Houston Artist Henry Art Smith Applies a Social Message to His T-shirts
A message of empowerment.
Photo by Henry Art Smith
During slavery, “codes” were used to communicate from plantation to plantation. These codes were songs — now known as hymnals, drawings and story-telling.
Nowadays these messages can be found coded in the form of clothing — images and sayings on T-shirts. For Henry Art Smith and his CHIDI brand, these messages are rooted in African-American culture. And they are all part of a new civil rights movement, Black Lives Matter, that has made its way throughout the country, including Houston.
“It’s no longer an attack against us from 'regular citizens' like it was back in the ’60s. We are now not only fighting to gain the respect of police officers, but the respect of white businesses. We have a voice and we deserve to be heard,” says Smith.
Black culture and art have often served as a vehicle to pass down familial history that was lost before, during and after slavery. Some artists have traded their brushes and canvases, and pens and paper, for other mediums, such as clothing. Local artist Smith has managed to do just that.
A native Houstonian and graduate of McNeese State University in Lake Charles, Smith holds a bachelor’s degree in visual arts and calls his clothing line “not just a brand, but a movement.” CHIDI means “God exists” among the Igbo tribe in Africa, he says.
Smith believes that CHIDI embodies all the faith, spirituality and strength of his ancestors and how they made it through some of the toughest and harshest times.
Henry recalls that, after much prayer, “God gave me the name CHIDI,” which he applied to his painting of an African woman.
“I wouldn’t say that I initially set out to be a part of this new movement," he says. "I had no concept that I would even have a clothing line. The more research I did on our culture, and the more feedback I received, the more I was led to this clothing line.”
His first T-shirt was of CHIDI, the African woman who was the subject of his first painting. This shirt gained him a large following, and it was much to his surprise that it was well-received.
He attributes much of his success to his strong connection to God and being led by the spirit, “because as an artist, you are always led by the spirit,” Smith contends.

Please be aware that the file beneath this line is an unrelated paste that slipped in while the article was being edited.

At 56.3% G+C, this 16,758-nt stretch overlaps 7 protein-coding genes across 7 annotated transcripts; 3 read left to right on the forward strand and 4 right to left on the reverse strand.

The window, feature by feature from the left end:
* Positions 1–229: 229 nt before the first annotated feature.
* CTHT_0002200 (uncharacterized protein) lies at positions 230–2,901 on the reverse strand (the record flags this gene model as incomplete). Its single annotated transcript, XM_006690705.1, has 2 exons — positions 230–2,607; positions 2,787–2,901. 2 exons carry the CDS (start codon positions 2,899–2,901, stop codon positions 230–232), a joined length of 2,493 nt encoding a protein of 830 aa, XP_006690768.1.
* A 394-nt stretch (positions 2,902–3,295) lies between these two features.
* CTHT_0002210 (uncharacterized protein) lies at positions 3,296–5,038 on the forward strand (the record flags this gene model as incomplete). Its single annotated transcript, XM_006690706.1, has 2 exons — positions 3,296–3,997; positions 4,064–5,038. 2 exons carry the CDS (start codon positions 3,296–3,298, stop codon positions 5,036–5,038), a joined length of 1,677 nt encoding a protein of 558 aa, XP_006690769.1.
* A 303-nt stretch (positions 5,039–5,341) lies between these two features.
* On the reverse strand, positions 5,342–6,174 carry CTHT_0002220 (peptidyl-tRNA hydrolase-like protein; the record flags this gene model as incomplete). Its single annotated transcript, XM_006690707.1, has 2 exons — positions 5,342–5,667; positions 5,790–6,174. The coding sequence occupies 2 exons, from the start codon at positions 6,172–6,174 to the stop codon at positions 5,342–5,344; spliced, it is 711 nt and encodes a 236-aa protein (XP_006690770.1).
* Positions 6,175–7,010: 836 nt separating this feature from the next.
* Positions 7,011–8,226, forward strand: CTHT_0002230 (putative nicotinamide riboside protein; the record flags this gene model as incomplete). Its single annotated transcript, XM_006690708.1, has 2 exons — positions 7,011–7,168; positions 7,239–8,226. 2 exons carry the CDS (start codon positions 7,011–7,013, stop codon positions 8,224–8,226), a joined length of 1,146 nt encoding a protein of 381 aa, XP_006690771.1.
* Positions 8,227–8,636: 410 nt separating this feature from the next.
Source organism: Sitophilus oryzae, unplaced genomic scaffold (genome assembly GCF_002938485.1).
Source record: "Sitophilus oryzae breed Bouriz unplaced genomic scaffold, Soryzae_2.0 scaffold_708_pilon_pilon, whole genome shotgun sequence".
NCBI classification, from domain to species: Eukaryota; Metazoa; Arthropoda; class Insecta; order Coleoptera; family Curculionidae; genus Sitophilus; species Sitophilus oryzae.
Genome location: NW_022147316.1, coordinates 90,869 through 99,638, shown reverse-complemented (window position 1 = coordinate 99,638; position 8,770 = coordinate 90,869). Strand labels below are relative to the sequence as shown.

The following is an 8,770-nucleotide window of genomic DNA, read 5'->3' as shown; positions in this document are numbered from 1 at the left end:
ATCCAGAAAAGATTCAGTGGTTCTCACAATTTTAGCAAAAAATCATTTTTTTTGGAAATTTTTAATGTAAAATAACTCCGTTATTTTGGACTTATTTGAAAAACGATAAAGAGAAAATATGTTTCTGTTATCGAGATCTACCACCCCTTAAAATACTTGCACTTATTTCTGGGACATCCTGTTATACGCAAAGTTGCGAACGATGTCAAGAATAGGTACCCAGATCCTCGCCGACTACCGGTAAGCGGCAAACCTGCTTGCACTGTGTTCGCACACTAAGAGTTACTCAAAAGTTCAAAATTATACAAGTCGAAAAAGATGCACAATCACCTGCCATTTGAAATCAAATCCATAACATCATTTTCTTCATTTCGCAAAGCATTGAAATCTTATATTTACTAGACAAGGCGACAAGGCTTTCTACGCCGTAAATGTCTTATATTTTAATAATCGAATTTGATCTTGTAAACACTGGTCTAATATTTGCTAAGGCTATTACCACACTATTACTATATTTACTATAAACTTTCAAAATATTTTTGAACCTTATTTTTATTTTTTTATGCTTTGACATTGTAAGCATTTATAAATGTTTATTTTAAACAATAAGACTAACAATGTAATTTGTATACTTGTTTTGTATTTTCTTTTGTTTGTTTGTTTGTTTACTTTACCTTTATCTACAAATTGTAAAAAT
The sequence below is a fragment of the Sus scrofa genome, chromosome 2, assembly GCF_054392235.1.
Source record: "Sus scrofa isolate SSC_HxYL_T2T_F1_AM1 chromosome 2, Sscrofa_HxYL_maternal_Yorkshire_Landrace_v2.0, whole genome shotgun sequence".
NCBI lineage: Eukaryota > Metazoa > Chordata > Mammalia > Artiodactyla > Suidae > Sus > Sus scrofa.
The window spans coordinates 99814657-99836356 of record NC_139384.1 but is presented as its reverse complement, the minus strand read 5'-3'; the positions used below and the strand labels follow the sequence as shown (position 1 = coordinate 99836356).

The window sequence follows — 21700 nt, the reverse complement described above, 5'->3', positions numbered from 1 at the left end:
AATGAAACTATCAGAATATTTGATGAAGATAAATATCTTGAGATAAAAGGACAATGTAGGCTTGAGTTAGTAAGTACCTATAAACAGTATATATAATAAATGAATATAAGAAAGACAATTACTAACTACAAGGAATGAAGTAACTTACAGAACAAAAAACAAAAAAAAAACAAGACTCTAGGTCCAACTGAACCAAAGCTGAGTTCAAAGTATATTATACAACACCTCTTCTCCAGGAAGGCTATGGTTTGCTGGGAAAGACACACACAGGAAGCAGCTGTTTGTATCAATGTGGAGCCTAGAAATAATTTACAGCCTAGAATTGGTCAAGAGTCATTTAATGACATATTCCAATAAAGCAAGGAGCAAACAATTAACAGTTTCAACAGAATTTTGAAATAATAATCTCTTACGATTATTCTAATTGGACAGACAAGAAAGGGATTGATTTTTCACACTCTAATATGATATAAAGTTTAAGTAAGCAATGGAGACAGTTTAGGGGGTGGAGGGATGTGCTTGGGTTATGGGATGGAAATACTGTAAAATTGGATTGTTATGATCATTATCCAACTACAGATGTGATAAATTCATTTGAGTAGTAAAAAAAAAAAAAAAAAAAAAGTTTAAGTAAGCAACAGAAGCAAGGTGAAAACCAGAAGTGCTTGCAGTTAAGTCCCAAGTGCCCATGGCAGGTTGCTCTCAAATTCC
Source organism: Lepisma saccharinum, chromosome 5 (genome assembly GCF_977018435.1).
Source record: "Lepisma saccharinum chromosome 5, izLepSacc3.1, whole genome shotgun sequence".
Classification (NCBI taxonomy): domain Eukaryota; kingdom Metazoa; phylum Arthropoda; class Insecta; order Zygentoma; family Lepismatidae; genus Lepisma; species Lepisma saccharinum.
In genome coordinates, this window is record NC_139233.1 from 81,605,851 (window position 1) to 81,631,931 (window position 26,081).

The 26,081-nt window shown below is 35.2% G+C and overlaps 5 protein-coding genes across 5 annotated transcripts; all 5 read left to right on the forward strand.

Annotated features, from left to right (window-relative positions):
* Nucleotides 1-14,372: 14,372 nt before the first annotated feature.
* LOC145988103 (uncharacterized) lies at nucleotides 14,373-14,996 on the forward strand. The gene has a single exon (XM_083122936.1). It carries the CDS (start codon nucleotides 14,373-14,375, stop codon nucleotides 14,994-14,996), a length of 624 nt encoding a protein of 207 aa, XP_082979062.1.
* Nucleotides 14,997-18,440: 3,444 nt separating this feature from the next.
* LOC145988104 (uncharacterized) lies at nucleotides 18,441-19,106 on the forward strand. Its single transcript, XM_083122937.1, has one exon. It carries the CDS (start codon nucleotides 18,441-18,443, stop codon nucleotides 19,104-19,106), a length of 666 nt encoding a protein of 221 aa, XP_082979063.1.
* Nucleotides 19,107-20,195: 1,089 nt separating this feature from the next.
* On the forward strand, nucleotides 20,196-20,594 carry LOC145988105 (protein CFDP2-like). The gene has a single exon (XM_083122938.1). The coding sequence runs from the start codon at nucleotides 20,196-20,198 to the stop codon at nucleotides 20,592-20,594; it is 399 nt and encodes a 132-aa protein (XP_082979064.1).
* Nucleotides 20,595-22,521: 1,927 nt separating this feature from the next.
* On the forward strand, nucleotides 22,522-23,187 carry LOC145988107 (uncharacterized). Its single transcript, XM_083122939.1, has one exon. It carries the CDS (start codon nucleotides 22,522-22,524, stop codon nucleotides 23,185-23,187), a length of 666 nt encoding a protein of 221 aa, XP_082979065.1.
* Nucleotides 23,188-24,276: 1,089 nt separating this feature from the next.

A close friend caught the attention of R&B singer J. Holliday while wearing the original piece, CHIDI. “Once she got back to me and gave me the feedback she received from J. Holliday about my T-shirt, and after much prayer, I knew that it was time to take my clothing line to the next level,” says Smith.
Since then he has received celebrity support from New York Giants wide receiver coach Adam Henry; actress Doris Margado, who appeared in the movie Logan; and professional boxer Quantis Graves, who wore his CHIDI fashions on ShoBox boxing on Showtime.
Smith says that the CHIDI clothing line is surrounded by the need to uplift black women — the cradle of civilization. “The movement is bigger than me. This clothing line is to push a much bigger message — which comes through my art.”
This same line of thinking regarding the new civil rights movement parallels Houston’s own Beyoncé and her sampling of Malcolm X’s speech she used in her album Lemonade.
“The most disrespected person in America is the black woman. The most unprotected person in America is the black woman. The most neglected person in America is the black woman.”
— Malcolm X May 22, 1962 Los Angeles
Smith’s mother raised five children as a single mother and recently graduated from college at the age of 55. He mentions her being the “first Black Queen he ever knew.”
Her son relies heavily upon social media to sell his art via his online storefront, chidi.bigcartel.com.
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